The plan for the Minnesota Sesquicentennial -- the recognition of the 150th anniversary of our state -- calls for the main public celebration to be held a week after the actual date, May 11, that Minnesota was admitted to the Union back in 1858.

That's not enough. We need to hold things off more than a week. A year would be much better. Or maybe we should just call the whole thing off.

We don't seem to be grown up enough to plan a party for something as important as our state. The lame-o celebration now shaping up for the 150th -- officially just 128 days away -- is too embarrassing to believe. This is not a Sesquicentennial (the prefix "sesqui" means "one and a half") because there is nothing half-way about this:

This is a full-blown bore. And it's being ruined by a fish.

The state's May 11 birthday conflicts with the opening weekend of walleye fishing. It is also Mother's Day, and although there are proposals to prevent you mothers from spoiling future fishing openers, 2008 puts the moms up against the minnows. Moms don't have a chance: minnows always get more action in May.

I warned you eight months ago that our state's politicians had appropriated next to nothing to celebrate a century and a half of our state's story -- about 15 cents per resident, compared with $3 a head (in today's money) spent on the 1958 observance of Minnesota's Centennial.

My hope was to shame Gov. Tim Pawlenty and other state leaders into keeping up with the Cheddarheads, who pulled off a big celebration of the Badger State's Sesquicentennial 10 years ago.

But if there is one thing we learned last year, it is that our leaders cannot be embarrassed. They can even turn a bridge tragedy into a grandstanding photo opportunity.

An 11th-hour effort to find more money for the 150th birthday bash came to naught. And naught is close to what it looks like we're going to get.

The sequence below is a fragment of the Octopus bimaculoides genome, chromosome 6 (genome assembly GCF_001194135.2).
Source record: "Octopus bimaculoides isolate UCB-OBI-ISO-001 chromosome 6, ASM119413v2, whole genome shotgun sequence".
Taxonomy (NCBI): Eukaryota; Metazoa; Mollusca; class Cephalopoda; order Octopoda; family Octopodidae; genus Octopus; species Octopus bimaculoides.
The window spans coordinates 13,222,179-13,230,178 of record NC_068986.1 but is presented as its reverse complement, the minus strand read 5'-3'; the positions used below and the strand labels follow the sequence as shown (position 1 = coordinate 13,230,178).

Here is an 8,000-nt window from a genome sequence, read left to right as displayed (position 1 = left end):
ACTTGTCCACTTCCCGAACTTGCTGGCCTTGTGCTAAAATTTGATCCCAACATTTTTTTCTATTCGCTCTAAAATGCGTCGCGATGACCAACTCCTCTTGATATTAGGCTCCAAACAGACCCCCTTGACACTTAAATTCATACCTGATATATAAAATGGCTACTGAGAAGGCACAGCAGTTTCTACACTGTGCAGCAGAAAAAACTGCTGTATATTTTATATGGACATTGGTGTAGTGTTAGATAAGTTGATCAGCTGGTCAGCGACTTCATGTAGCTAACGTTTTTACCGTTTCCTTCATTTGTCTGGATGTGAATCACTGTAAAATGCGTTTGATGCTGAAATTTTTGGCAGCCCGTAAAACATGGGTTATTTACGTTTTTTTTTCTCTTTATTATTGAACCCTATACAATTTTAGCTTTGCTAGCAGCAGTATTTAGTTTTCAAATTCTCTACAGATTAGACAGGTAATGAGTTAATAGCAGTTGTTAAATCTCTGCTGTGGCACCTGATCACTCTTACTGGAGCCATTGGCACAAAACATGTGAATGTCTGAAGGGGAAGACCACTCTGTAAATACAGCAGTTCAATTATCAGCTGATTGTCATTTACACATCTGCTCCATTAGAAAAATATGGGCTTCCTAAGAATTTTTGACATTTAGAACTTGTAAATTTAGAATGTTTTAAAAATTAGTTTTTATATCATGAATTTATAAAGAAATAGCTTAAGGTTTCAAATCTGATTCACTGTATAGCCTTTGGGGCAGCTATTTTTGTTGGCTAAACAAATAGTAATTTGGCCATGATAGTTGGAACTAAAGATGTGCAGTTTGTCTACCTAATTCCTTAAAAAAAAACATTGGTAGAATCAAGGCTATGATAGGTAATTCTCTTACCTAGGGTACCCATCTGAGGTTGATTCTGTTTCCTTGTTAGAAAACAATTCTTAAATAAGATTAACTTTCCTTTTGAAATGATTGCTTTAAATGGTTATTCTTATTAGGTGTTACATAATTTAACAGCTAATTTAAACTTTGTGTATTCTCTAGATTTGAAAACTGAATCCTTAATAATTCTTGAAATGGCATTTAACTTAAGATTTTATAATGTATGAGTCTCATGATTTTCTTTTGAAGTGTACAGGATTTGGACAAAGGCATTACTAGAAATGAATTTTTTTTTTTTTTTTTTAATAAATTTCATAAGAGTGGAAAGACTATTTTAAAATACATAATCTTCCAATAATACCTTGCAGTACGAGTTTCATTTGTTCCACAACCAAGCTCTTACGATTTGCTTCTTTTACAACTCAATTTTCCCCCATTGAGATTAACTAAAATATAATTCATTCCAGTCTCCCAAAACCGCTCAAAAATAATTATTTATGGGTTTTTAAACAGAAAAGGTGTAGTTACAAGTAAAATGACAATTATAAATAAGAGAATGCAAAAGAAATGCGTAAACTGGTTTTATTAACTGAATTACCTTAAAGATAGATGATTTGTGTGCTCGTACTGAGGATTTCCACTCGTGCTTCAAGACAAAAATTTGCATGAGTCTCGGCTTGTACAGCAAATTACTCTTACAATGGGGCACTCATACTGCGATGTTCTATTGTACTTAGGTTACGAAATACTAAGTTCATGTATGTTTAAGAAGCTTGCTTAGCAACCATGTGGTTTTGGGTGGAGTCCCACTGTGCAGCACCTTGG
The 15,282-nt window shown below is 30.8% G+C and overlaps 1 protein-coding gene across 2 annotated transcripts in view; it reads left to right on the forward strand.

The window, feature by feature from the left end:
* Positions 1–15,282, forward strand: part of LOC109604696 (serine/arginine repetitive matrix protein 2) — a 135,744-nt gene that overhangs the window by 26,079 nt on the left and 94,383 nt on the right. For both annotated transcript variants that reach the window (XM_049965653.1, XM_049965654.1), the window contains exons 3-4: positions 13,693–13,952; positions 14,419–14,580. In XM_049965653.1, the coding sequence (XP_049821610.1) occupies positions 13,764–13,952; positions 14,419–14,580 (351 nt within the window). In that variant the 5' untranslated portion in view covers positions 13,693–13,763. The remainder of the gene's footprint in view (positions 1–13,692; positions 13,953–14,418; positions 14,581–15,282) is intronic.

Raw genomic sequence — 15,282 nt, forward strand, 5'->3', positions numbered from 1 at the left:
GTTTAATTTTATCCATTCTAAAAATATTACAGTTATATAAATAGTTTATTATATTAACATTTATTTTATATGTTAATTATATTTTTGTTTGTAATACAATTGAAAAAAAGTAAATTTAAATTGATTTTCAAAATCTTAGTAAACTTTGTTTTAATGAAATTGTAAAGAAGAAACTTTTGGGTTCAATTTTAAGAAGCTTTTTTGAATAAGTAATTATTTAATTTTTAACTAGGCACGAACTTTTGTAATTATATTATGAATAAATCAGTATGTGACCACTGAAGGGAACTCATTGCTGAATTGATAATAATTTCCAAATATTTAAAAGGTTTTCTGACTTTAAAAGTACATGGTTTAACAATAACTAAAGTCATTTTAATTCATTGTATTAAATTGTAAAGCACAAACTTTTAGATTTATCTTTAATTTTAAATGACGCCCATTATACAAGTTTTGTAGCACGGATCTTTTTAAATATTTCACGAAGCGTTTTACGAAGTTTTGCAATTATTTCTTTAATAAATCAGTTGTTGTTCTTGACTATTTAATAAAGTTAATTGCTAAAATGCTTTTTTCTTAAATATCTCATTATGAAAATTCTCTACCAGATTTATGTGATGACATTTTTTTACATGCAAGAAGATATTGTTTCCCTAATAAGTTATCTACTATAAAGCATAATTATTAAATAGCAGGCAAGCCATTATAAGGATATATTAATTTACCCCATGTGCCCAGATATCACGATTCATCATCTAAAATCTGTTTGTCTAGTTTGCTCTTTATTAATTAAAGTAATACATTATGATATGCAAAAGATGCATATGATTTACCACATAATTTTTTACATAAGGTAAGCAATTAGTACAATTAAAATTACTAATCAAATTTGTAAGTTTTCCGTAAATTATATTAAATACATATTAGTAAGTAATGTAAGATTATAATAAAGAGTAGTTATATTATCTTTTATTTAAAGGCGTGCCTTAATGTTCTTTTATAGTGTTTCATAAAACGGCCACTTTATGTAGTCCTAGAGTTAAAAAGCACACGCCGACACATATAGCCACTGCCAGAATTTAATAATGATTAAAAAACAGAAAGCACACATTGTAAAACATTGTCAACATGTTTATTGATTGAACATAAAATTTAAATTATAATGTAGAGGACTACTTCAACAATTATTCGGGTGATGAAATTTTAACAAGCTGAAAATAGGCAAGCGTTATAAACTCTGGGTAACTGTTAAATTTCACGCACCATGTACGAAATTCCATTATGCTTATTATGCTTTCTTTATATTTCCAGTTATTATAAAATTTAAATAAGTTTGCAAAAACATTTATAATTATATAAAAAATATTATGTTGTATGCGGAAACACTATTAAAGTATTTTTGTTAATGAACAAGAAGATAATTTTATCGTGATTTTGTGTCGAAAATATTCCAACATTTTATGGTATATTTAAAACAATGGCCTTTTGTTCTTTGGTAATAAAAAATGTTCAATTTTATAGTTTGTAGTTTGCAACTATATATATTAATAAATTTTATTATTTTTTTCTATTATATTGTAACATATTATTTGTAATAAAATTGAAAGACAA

Four months to go, and there is no funding at hand for fireworks or tent pavilions or even an Oompah band. If today was statehood day, you could go down to the Capitol and run around in circles waving sparklers, but you'd just end up looking like one more state commissioner without a clue.

If no one comes, why bother?

We can't even get the day right. If you were planning a big birthday party for yourself, this is the point -- when you find out no one is coming, you bag the whole thing and just take a nice hot bath.

Quick, someone buy a Grim Reaper balloon: This is no way to run a state, or celebrate one.

Which is why the best solution is to call it off in 2008. And move this party to 2009.

Postponing a party is wise when you're not in the mood (after 2007, how could we be in the mood?). If you're not ready to put on the dog, wait.

Technically, Minnesota's 150th year began last May 11, so waiting a year longer is no big deal. Partying in 2009 has clear advantages:

1) It allows time to raise more money. So far, a measly quarter- million has been received in private donations.

2) It allows time to authorize and sell commemorative Sesquicentennial license plates. Wisconsin funded its 1998 celebration with the sale of 500,000 plates. Minnesota could do the same and also use the occasion to retire a few of the many ugly special plates on the roadways.

3) It keeps politics clear of the Sesquicentennial, which comes this year at the height of the presidential election cycle and a time when political leaders will be trying to score points. We don't want a brawl to break out at our birthday party, although it would make an interesting historical reenactment: Minnesota began with its parties at daggers drawn, and two identical but separate Constitutions -- one signed by Republicans, the other by Democrats. It'd be nice to see evidence that, after 150 years, we've matured. A bit.

4) It resolves conflicts between our Big 1-5-0 and our moms. May 11 is a Monday in 2009, leaving Mother's Day out of our state's birthday plans. And, if a proposal to separate the fishing opener from Mother's Day is approved, fishing would start a week earlier.

See? It makes sense:

Let's postpone the Sesquicentennial until we can do it right, and until we can get our moms off the hook.

After all, Minnesota is the mother of us all.

Nick Coleman •